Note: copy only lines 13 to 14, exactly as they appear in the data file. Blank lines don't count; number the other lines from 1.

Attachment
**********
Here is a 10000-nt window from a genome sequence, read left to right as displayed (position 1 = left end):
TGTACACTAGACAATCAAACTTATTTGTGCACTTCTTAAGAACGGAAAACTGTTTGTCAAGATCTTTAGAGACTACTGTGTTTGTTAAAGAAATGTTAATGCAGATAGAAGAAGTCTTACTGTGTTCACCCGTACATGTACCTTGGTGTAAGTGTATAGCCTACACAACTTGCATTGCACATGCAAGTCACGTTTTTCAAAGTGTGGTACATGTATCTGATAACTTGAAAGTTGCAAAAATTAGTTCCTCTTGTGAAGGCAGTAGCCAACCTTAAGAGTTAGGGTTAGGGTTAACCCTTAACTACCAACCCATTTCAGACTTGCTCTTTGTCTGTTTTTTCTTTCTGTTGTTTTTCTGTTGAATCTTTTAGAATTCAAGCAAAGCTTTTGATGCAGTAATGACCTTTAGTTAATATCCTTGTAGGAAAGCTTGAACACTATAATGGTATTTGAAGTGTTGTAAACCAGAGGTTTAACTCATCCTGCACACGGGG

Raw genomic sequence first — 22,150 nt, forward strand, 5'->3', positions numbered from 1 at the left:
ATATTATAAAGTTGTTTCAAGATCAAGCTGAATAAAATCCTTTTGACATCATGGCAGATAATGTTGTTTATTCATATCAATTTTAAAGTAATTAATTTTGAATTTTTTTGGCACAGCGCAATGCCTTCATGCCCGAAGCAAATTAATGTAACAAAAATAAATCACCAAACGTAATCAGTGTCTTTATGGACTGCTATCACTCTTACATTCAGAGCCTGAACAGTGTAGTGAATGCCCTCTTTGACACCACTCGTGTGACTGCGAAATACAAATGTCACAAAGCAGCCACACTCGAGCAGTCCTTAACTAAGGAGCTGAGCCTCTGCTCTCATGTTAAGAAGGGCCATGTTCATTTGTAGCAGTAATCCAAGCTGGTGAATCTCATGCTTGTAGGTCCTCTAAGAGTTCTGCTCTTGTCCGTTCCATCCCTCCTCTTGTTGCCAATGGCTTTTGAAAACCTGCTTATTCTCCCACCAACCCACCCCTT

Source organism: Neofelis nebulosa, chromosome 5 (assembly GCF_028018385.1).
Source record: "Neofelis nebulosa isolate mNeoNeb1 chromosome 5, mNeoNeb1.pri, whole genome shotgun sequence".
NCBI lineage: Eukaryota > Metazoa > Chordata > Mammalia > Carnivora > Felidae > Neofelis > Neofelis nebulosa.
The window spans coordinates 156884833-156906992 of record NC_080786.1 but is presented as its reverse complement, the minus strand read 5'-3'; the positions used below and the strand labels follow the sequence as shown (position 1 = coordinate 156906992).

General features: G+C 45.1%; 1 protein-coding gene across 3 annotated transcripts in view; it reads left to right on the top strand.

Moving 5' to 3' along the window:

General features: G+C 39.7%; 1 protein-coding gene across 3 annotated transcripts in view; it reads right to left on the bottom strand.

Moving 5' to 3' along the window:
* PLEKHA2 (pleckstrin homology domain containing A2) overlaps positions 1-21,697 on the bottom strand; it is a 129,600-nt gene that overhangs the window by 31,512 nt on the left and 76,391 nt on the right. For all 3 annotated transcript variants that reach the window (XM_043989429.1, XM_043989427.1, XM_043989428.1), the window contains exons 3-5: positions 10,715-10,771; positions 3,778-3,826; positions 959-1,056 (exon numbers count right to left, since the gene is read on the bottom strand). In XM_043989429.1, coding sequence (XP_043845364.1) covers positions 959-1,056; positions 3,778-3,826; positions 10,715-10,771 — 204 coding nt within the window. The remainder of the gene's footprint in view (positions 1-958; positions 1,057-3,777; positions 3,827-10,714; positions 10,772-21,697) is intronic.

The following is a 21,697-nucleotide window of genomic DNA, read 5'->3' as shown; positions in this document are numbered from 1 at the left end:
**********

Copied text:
* PLEKHA2 (pleckstrin homology domain containing A2) overlaps positions 1-21,697 on the bottom strand; it is a 129,600-nt gene that overhangs the window by 31,512 nt on the left and 76,391 nt on the right. For all 3 annotated transcript variants that reach the window (XM_043989429.1, XM_043989427.1, XM_043989428.1), the window contains exons 3-5: positions 10,715-10,771; positions 3,778-3,826; positions 959-1,056 (exon numbers count right to left, since the gene is read on the bottom strand). In XM_043989429.1, coding sequence (XP_043845364.1) covers positions 959-1,056; positions 3,778-3,826; positions 10,715-10,771 — 204 coding nt within the window. The remainder of the gene's footprint in view (positions 1-958; positions 1,057-3,777; positions 3,827-10,714; positions 10,772-21,697) is intronic.

The following is a 21,697-nucleotide window of genomic DNA, read 5'->3' as shown; positions in this document are numbered from 1 at the left end: